Here the model is much more complex, but the is also more accurate, and doesn’t impose (too many) arbitrary judgements about what is-a really means. Subsequently adding in a girl elf hunter is easy, because attributes can be selected in to a new class very simply:

This diagram is getting quite complex, but the fact that this sort of thing is even possible using mixins is critical here. I’ve left in the skip() method on Girls to show that even ‘aware’ developers can make assumptions and mistakes easily.

Dynamic Inheritance

Dynamic inheritance is still something of a black-art in most programming languages, and represents the front-edge of what I’m classing as the ‘feminist programming’ frontier.

Python is the only language I know with language-level support for this. Ruby allows for dynamic class generation, and Java has some inspection methods that allow for doing this, but Python really has the nicest interface here.

The basic problem is that class relationships are traditionally static. The developer defines what behaviours and attributes each type of thing should inherit. This is arbitrary and normative. Even using mixins requires a set of relationships to be hard-coded into the software.

In the game above, to allow people to chose whether their fairy was Female or Male based on preference, you’d have to remove the Genders from the inheritance/mixins and probably end up with lots of if/else statements or switches in the code.

With the __new__ method in Python, inheritance and mixins can be selected dynamically at creation time. This allows for the Fairy to be created with the user-selected behaviours and actions dynamically at run-time, and removes the need for a programmer to have to select such things based on arbitrary decisions:

This segues nicely into the last topic I want to cover: Logic. If you’ve got a function that is deciding if the character should be a Boy or a Girl, what happens if there is no correct answer? What happens if the __new__ method only identified the character as Human, rather than defining it as a Boy or Girl? This is also possible in the model above, it requires some careful programming to support, but we’ve reached a situation where the language allows us to define objects in terms of predefined categories, or choose not to adhere to these limited concepts.

Feminist Logic

From the original article:

the following are the four main groups a programming language can fall into: imperative, functional, object-oriented, and logic.

Apart from imposing arbitrary categories on languages, this statement intrigued me. How could logic be made more feminist? There may be scope for some work here, but my gut feeling is that there isn’t much.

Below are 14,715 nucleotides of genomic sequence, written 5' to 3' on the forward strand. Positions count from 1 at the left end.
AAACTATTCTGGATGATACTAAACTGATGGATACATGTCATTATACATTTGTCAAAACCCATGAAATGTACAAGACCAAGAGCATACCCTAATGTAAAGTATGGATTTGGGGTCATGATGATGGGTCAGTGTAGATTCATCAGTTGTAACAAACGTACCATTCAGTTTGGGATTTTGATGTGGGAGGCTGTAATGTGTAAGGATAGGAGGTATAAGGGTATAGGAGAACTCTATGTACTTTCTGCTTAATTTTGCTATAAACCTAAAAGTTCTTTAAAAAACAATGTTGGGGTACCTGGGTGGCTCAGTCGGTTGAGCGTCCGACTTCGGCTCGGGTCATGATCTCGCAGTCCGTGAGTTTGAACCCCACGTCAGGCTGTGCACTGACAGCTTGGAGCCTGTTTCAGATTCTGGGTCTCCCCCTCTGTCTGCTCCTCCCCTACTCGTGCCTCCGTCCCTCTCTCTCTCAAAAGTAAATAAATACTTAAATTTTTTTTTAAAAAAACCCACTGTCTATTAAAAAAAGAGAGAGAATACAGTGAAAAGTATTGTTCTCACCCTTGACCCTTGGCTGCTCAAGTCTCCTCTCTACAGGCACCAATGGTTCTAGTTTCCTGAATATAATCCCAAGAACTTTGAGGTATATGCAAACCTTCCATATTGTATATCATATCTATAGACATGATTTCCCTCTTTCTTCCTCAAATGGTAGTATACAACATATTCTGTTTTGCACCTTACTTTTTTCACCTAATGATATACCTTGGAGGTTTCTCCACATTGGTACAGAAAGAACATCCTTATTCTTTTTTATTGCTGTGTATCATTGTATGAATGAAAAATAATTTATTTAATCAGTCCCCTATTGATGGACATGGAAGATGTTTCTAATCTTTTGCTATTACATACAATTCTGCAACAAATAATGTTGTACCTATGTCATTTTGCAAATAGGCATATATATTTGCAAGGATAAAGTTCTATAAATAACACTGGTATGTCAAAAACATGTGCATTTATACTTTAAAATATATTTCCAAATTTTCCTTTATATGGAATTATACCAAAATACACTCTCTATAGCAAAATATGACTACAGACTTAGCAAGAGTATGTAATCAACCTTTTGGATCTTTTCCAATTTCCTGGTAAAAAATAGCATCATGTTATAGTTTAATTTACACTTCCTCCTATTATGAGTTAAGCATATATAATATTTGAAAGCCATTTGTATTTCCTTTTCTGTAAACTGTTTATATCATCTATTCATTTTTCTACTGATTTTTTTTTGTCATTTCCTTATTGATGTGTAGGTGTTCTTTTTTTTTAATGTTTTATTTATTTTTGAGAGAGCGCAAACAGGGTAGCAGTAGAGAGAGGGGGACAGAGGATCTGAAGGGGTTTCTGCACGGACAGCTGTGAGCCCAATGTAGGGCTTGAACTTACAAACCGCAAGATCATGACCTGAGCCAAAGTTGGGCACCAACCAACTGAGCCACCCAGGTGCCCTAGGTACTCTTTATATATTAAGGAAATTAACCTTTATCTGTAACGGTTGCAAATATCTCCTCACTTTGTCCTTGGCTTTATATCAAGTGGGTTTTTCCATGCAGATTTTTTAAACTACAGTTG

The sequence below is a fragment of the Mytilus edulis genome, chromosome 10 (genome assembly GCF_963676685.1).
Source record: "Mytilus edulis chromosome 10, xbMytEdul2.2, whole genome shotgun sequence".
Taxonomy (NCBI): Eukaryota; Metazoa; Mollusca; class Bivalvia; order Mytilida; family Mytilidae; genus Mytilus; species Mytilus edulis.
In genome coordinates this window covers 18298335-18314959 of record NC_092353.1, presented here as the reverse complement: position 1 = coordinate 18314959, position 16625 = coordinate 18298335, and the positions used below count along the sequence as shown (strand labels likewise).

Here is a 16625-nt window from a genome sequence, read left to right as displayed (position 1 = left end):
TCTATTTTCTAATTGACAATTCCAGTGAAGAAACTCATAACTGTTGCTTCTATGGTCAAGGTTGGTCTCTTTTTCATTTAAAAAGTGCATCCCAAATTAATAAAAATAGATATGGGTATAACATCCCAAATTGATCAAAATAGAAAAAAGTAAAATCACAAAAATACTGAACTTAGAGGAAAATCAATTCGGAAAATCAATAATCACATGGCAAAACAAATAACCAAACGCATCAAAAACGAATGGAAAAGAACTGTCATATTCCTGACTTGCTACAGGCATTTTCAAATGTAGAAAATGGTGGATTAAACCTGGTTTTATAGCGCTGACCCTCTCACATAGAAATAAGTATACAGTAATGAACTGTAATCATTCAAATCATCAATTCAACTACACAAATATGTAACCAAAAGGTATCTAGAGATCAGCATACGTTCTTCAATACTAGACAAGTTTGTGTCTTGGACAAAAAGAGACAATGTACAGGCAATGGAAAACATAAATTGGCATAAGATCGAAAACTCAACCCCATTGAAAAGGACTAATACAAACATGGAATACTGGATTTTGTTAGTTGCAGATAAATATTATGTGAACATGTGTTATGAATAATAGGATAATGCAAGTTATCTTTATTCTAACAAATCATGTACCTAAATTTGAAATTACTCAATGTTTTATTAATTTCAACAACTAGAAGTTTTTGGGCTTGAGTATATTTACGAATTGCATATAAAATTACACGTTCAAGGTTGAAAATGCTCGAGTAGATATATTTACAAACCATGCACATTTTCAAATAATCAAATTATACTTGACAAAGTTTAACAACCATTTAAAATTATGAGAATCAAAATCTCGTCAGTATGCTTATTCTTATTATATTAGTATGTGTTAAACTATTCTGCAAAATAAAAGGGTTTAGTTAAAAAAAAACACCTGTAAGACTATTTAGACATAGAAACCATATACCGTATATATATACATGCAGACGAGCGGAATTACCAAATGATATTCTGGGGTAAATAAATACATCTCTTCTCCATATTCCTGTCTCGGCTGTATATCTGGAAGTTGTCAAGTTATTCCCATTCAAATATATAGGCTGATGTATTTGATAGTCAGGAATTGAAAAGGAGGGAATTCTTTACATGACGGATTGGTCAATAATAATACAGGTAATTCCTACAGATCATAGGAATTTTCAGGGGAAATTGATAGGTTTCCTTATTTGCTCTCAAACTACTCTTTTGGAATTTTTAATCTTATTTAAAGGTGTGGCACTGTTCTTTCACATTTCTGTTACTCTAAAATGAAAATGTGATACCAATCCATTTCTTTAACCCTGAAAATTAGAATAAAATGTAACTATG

I’m going to take logic here as meaning boolean operations. All current languages (that I know of) resolve most logic statements to boolean operations.

In C, if you have a boolean operation on two values (let’s ignore pointers here), then the inputs and possible results are very simple, 1 or 0

In dynamic languages, however, things get more interesting. Typically a variable is a reference to a dynamically generated value. This allows for the possibility for a boolean variable to be true, false, or not a valid reference. These three states have some interesting implications.

The javascript terminology is probably best here, it’s untyped, so this argument is a bit nebulous, but there are actually four probable options for a Boolean type: true, false, null, and undefined. These different values are used in contexts, and can be good for adding nuance, and subtlety to otherwise black-and-white situations.

Let’s look at the implications of this with an example:

function query_gender(person) {
if (person.gender == "male"){...} // Person identifies as male
if (person.gender == "female")... // identifies as female
if (person.gender === null).. // gender explicitly not defined
if (person.gender === undefined)// concept doesn't apply here

This might be slightly tenuous, but I think this added complexity in javascript is pretty closely aligned with some of the feminist thinking around. Having an explicit True/False is quite often just a bit too simplistic to allow for usefully handling all situations.

Socially, True and False are opinionated words. There are all sorts of normative assumptions tied to them, and their use can arguably be opressive.

Python provides the standard defaults to you, but doesn’t presume to enforce what True actually means. So you could quite easily define a function:

def never_fail():
False = True

Then any future references to False will return something that equates to True. This approach is filled with flaws and caveats (early-binding etc) but the fact that Python is so unopinionated as to allow you to do this is great. A complely facaecious example might be:

class Person():
def promote(self):
if self.is_male is False:
self.salary *= 1.1
self.salary *= 2

This code might be part of a performance-management system where promotions for male staff equate to a doubling of salary, whereas female staff get a much smaller increase.

You could call code this with True and False redefined to rectify such an imbalance:

temp = False
False = True
False = temp

Joking aside (I wouldn’t recommend anyone redefining True and False in a language, doing so is likely to cause chaos!), this ability shows the fact that the normal values and implications of the terms True and False may have different values in different contexts and circumstances, and Python doesn’t stand in the way of you expressing that.


I really feel that Python is a great case-study for how feminist concepts could be applied in software development. It does a great job of allowing non-opinionated code, which aligns it nicely with challenging normative strictures.

There are ways that this could be taken further, for example, changing an instances base class dynamically at runtime is one area where work could be done to encourage new ways of thinking about problems.

The concepts explained here may not be as radical as some people might hope, but looking at the places where Python differs from other languages should help to kick-start the debate nicely.

If you enjoyed reading this, please recommend it, so others can enjoy it too.